I don’t know why, but I had a total Little House on the Prairie notion about tree lightings. I pictured bundled people, quiet anticipation, a mayor in a top hat flipping a novelty-sized switch, and a chorus bursting into song like we live in Whoville. When I read that the festivities were being aired on channel 5 and sponsored by Dunkin Donuts, alarm bells should have gone off. Still, I was unprepared for Boston Common stuffed with thousands of slightly disgruntled people, vendors selling glow sticks and flashing reindeer ears, a giant menorah that inexplicably had three candles lit on the first night of Hanukkah, and in general, a creepy lack of Christmas spirit. Lots of grubby babies crying. This was the best picture I got of the evening.
By far the most interesting aspect of this whole endeavor was the fact that the tree was donated to the City of Boston by Nova Scotia, as it has been for about 40 years. The donation is in thanks for Boston’s response to the Halifax explosion in 1917, which is horrifying and fascinating in itself. Here is my history-lover’s short version of the facts: in 1917 in Halifax Harbour, there was a shipping accident that caused a ship carrying munitions to catch on fire. Many buildings and homes had picture windows that faced the harbor, and the fire drew many people to their windows to watch the tragedy. About 15 minutes later, the munitions ignited and there was a devastating explosion that completely leveled the area around the harbor and left destruction for miles. Ironically, the spectacle of the fire put many more people in harm’s way by drawing them to face the incredible explosion. Boston factors in because less than 24 hours after the disaster, there was a train loaded with supplies and medical personnel leaving for Halifax from our fair city. For the past 40 years, the Boston Common has had a Christmas tree from Nova Scotia as a token of appreciation for the help.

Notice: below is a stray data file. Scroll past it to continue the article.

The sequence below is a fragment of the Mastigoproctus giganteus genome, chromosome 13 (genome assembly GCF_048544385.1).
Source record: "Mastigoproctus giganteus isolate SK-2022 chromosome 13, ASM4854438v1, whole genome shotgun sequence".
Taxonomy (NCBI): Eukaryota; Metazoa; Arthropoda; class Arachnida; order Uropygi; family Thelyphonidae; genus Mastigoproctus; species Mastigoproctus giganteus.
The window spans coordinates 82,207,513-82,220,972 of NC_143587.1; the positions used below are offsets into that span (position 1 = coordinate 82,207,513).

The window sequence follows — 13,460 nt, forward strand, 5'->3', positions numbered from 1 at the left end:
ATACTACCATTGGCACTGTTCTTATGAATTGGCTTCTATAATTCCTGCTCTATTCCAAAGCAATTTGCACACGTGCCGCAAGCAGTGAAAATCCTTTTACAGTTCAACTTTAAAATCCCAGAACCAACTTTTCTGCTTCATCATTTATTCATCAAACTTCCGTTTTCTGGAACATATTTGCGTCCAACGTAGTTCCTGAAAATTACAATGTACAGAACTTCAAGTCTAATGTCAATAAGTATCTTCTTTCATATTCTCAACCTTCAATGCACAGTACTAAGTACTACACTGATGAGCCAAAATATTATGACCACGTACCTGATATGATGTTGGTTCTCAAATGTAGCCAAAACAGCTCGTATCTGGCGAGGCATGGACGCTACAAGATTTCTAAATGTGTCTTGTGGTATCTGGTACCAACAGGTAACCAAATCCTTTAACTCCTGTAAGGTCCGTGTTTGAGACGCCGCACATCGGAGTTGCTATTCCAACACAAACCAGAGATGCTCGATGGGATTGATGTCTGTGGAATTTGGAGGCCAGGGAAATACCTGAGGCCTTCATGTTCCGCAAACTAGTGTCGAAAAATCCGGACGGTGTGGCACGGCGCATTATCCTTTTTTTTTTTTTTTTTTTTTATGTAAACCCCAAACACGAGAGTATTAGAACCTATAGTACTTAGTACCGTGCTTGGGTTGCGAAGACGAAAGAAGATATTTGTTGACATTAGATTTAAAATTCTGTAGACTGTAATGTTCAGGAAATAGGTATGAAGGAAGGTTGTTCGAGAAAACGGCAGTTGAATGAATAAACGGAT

I find the continued connection between Boston and Nova Scotia to be very sentimental in an heirloom kind of way. I love the story behind the simple donation of a tree. And that little history factoid is much better than my retelling of trying to get around the line for latte samples to score a view of the tree during the crazy ceremony that somehow ended up on my list. Another one down…
Boston’s Official Tree Lighting information here.
More information about the Halifax Explosion here. (There is also a really cool fictional retelling of the disaster in the book A Wedding in December by Anne Tyler, which is where I first heard of it.)